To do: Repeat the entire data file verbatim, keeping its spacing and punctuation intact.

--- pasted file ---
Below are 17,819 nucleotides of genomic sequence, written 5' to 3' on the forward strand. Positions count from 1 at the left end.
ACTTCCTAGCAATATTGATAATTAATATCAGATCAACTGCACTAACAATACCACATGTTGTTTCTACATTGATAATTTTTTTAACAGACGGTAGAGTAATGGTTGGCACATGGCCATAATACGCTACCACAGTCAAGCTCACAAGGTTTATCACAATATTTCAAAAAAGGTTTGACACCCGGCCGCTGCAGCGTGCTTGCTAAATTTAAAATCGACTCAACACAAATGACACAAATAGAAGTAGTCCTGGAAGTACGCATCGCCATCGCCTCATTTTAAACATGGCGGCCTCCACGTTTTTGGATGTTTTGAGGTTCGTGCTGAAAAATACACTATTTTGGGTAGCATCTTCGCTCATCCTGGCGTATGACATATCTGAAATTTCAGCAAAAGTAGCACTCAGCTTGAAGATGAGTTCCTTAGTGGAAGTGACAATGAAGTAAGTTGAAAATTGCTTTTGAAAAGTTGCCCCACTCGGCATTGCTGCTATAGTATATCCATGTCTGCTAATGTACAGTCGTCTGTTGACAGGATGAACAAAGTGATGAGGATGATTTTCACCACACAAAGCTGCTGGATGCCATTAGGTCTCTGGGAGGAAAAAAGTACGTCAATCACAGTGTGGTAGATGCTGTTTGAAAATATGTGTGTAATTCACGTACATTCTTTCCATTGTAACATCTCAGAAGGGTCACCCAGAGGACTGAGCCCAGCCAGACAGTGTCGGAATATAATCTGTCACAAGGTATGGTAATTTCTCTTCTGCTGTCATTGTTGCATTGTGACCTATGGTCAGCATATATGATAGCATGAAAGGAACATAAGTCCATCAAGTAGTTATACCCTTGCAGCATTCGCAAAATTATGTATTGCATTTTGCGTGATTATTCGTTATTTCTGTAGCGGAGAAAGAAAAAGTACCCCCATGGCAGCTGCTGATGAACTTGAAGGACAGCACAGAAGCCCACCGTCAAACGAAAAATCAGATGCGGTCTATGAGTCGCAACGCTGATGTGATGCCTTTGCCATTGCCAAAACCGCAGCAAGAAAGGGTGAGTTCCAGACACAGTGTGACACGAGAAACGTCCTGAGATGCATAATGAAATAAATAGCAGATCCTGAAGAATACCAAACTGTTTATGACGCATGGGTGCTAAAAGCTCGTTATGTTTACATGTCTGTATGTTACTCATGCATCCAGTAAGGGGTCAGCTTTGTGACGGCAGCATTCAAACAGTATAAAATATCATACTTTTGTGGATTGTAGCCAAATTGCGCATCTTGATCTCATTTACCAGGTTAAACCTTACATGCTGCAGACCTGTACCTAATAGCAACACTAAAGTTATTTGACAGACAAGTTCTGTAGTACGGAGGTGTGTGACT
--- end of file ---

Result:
Below are 17,819 nucleotides of genomic sequence, written 5' to 3' on the forward strand. Positions count from 1 at the left end.
ACTTCCTAGCAATATTGATAATTAATATCAGATCAACTGCACTAACAATACCACATGTTGTTTCTACATTGATAATTTTTTTAACAGACGGTAGAGTAATGGTTGGCACATGGCCATAATACGCTACCACAGTCAAGCTCACAAGGTTTATCACAATATTTCAAAAAAGGTTTGACACCCGGCCGCTGCAGCGTGCTTGCTAAATTTAAAATCGACTCAACACAAATGACACAAATAGAAGTAGTCCTGGAAGTACGCATCGCCATCGCCTCATTTTAAACATGGCGGCCTCCACGTTTTTGGATGTTTTGAGGTTCGTGCTGAAAAATACACTATTTTGGGTAGCATCTTCGCTCATCCTGGCGTATGACATATCTGAAATTTCAGCAAAAGTAGCACTCAGCTTGAAGATGAGTTCCTTAGTGGAAGTGACAATGAAGTAAGTTGAAAATTGCTTTTGAAAAGTTGCCCCACTCGGCATTGCTGCTATAGTATATCCATGTCTGCTAATGTACAGTCGTCTGTTGACAGGATGAACAAAGTGATGAGGATGATTTTCACCACACAAAGCTGCTGGATGCCATTAGGTCTCTGGGAGGAAAAAAGTACGTCAATCACAGTGTGGTAGATGCTGTTTGAAAATATGTGTGTAATTCACGTACATTCTTTCCATTGTAACATCTCAGAAGGGTCACCCAGAGGACTGAGCCCAGCCAGACAGTGTCGGAATATAATCTGTCACAAGGTATGGTAATTTCTCTTCTGCTGTCATTGTTGCATTGTGACCTATGGTCAGCATATATGATAGCATGAAAGGAACATAAGTCCATCAAGTAGTTATACCCTTGCAGCATTCGCAAAATTATGTATTGCATTTTGCGTGATTATTCGTTATTTCTGTAGCGGAGAAAGAAAAAGTACCCCCATGGCAGCTGCTGATGAACTTGAAGGACAGCACAGAAGCCCACCGTCAAACGAAAAATCAGATGCGGTCTATGAGTCGCAACGCTGATGTGATGCCTTTGCCATTGCCAAAACCGCAGCAAGAAAGGGTGAGTTCCAGACACAGTGTGACACGAGAAACGTCCTGAGATGCATAATGAAATAAATAGCAGATCCTGAAGAATACCAAACTGTTTATGACGCATGGGTGCTAAAAGCTCGTTATGTTTACATGTCTGTATGTTACTCATGCATCCAGTAAGGGGTCAGCTTTGTGACGGCAGCATTCAAACAGTATAAAATATCATACTTTTGTGGATTGTAGCCAAATTGCGCATCTTGATCTCATTTACCAGGTTAAACCTTACATGCTGCAGACCTGTACCTAATAGCAACACTAAAGTTATTTGACAGACAAGTTCTGTAGTACGGAGGTGTGTGACT